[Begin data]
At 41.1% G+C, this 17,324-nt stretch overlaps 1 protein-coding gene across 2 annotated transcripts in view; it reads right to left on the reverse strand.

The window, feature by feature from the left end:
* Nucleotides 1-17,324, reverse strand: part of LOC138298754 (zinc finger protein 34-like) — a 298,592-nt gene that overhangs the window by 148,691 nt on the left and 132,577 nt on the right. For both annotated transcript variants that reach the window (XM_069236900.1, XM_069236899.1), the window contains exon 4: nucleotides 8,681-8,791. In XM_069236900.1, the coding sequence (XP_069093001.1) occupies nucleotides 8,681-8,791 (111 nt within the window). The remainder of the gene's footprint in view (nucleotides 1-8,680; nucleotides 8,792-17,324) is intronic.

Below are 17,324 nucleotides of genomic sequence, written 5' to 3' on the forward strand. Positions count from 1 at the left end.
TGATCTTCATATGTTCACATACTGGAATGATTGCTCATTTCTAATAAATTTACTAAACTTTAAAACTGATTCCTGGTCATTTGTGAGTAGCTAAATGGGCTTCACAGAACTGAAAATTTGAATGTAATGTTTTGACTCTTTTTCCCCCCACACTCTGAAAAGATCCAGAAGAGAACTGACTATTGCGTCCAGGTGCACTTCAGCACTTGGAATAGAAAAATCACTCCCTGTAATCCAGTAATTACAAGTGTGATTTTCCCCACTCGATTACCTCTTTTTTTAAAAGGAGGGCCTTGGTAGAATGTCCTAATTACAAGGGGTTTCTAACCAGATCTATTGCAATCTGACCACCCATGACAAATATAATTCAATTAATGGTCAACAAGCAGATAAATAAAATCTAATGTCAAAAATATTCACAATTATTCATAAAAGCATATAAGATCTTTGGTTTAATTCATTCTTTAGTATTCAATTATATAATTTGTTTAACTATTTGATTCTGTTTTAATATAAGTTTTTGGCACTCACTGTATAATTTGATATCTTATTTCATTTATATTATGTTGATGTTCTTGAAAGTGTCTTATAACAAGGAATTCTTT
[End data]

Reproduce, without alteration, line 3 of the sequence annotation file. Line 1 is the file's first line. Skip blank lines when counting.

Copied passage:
* Nucleotides 1-17,324, reverse strand: part of LOC138298754 (zinc finger protein 34-like) — a 298,592-nt gene that overhangs the window by 148,691 nt on the left and 132,577 nt on the right. For both annotated transcript variants that reach the window (XM_069236900.1, XM_069236899.1), the window contains exon 4: nucleotides 8,681-8,791. In XM_069236900.1, the coding sequence (XP_069093001.1) occupies nucleotides 8,681-8,791 (111 nt within the window). The remainder of the gene's footprint in view (nucleotides 1-8,680; nucleotides 8,792-17,324) is intronic.